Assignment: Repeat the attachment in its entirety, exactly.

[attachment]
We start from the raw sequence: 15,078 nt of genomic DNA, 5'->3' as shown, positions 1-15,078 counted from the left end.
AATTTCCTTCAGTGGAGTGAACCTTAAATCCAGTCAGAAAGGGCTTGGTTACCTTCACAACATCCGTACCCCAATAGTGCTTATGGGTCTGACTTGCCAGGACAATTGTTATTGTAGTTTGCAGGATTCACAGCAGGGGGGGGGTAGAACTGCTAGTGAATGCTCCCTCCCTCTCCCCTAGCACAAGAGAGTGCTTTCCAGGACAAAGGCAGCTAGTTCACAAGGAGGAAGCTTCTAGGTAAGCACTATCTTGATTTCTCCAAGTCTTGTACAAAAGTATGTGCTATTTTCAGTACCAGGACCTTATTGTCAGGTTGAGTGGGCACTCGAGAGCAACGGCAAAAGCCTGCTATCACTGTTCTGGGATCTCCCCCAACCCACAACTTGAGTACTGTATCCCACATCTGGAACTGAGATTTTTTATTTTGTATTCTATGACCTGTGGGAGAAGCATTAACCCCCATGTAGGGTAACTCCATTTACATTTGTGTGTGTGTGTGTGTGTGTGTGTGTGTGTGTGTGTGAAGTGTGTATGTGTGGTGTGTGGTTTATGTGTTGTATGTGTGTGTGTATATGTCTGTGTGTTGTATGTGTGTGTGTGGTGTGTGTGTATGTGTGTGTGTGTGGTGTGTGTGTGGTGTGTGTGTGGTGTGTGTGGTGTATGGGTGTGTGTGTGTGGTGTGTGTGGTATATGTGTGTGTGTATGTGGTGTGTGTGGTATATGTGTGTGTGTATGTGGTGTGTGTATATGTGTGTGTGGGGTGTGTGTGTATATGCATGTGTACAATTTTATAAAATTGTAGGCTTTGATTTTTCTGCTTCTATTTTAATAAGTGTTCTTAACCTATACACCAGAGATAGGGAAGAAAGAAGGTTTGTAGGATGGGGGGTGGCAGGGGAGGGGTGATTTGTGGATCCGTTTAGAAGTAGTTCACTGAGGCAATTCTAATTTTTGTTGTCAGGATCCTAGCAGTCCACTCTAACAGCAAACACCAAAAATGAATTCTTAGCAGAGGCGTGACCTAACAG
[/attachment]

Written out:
We start from the raw sequence: 15,078 nt of genomic DNA, 5'->3' as shown, positions 1-15,078 counted from the left end.
AATTTCCTTCAGTGGAGTGAACCTTAAATCCAGTCAGAAAGGGCTTGGTTACCTTCACAACATCCGTACCCCAATAGTGCTTATGGGTCTGACTTGCCAGGACAATTGTTATTGTAGTTTGCAGGATTCACAGCAGGGGGGGGGTAGAACTGCTAGTGAATGCTCCCTCCCTCTCCCCTAGCACAAGAGAGTGCTTTCCAGGACAAAGGCAGCTAGTTCACAAGGAGGAAGCTTCTAGGTAAGCACTATCTTGATTTCTCCAAGTCTTGTACAAAAGTATGTGCTATTTTCAGTACCAGGACCTTATTGTCAGGTTGAGTGGGCACTCGAGAGCAACGGCAAAAGCCTGCTATCACTGTTCTGGGATCTCCCCCAACCCACAACTTGAGTACTGTATCCCACATCTGGAACTGAGATTTTTTATTTTGTATTCTATGACCTGTGGGAGAAGCATTAACCCCCATGTAGGGTAACTCCATTTACATTTGTGTGTGTGTGTGTGTGTGTGTGTGTGTGTGTGTGTGAAGTGTGTATGTGTGGTGTGTGGTTTATGTGTTGTATGTGTGTGTGTATATGTCTGTGTGTTGTATGTGTGTGTGTGGTGTGTGTGTATGTGTGTGTGTGTGGTGTGTGTGTGGTGTGTGTGTGGTGTGTGTGGTGTATGGGTGTGTGTGTGTGGTGTGTGTGGTATATGTGTGTGTGTATGTGGTGTGTGTGGTATATGTGTGTGTGTATGTGGTGTGTGTATATGTGTGTGTGGGGTGTGTGTGTATATGCATGTGTACAATTTTATAAAATTGTAGGCTTTGATTTTTCTGCTTCTATTTTAATAAGTGTTCTTAACCTATACACCAGAGATAGGGAAGAAAGAAGGTTTGTAGGATGGGGGGTGGCAGGGGAGGGGTGATTTGTGGATCCGTTTAGAAGTAGTTCACTGAGGCAATTCTAATTTTTGTTGTCAGGATCCTAGCAGTCCACTCTAACAGCAAACACCAAAAATGAATTCTTAGCAGAGGCGTGACCTAACAG